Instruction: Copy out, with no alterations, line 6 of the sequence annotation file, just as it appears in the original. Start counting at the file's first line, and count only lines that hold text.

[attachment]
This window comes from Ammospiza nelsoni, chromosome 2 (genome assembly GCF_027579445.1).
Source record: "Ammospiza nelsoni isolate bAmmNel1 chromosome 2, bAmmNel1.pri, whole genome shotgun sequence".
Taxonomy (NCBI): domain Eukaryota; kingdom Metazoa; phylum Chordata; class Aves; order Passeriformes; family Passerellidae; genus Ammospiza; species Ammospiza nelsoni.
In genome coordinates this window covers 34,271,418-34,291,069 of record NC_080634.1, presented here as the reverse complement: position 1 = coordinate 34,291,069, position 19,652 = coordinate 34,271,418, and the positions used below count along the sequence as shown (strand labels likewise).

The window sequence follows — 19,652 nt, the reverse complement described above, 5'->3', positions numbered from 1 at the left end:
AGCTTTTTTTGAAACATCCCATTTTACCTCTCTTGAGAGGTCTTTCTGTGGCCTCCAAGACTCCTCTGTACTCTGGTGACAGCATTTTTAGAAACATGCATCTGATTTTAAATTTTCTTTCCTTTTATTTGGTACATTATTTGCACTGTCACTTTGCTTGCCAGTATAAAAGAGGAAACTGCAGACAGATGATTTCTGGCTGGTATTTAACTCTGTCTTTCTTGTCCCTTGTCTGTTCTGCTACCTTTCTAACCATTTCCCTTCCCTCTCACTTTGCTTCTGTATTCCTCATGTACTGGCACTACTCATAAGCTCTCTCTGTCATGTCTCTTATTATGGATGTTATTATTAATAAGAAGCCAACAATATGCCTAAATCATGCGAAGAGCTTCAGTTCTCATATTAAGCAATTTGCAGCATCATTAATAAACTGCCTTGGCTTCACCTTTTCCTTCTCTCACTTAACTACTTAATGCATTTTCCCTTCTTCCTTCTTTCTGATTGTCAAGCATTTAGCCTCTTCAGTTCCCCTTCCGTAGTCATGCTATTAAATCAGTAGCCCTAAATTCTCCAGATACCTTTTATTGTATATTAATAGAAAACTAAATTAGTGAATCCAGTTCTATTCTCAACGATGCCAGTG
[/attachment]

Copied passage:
AGCTTTTTTTGAAACATCCCATTTTACCTCTCTTGAGAGGTCTTTCTGTGGCCTCCAAGACTCCTCTGTACTCTGGTGACAGCATTTTTAGAAACATGCATCTGATTTTAAATTTTCTTTCCTTTTATTTGGTACATTATTTGCACTGTCACTTTGCTTGCCAGTATAAAAGAGGAAACTGCAGACAGATGATTTCTGGCTGGTATTTAACTCTGTCTTTCTTGTCCCTTGTCTGTTCTGCTACCTTTCTAACCATTTCCCTTCCCTCTCACTTTGCTTCTGTATTCCTCATGTACTGGCACTACTCATAAGCTCTCTCTGTCATGTCTCTTATTATGGATGTTATTATTAATAAGAAGCCAACAATATGCCTAAATCATGCGAAGAGCTTCAGTTCTCATATTAAGCAATTTGCAGCATCATTAATAAACTGCCTTGGCTTCACCTTTTCCTTCTCTCACTTAACTACTTAATGCATTTTCCCTTCTTCCTTCTTTCTGATTGTCAAGCATTTAGCCTCTTCAGTTCCCCTTCCGTAGTCATGCTATTAAATCAGTAGCCCTAAATTCTCCAGATACCTTTTATTGTATATTAATAGAAAACTAAATTAGTGAATCCAGTTCTATTCTCAACGATGCCAGTG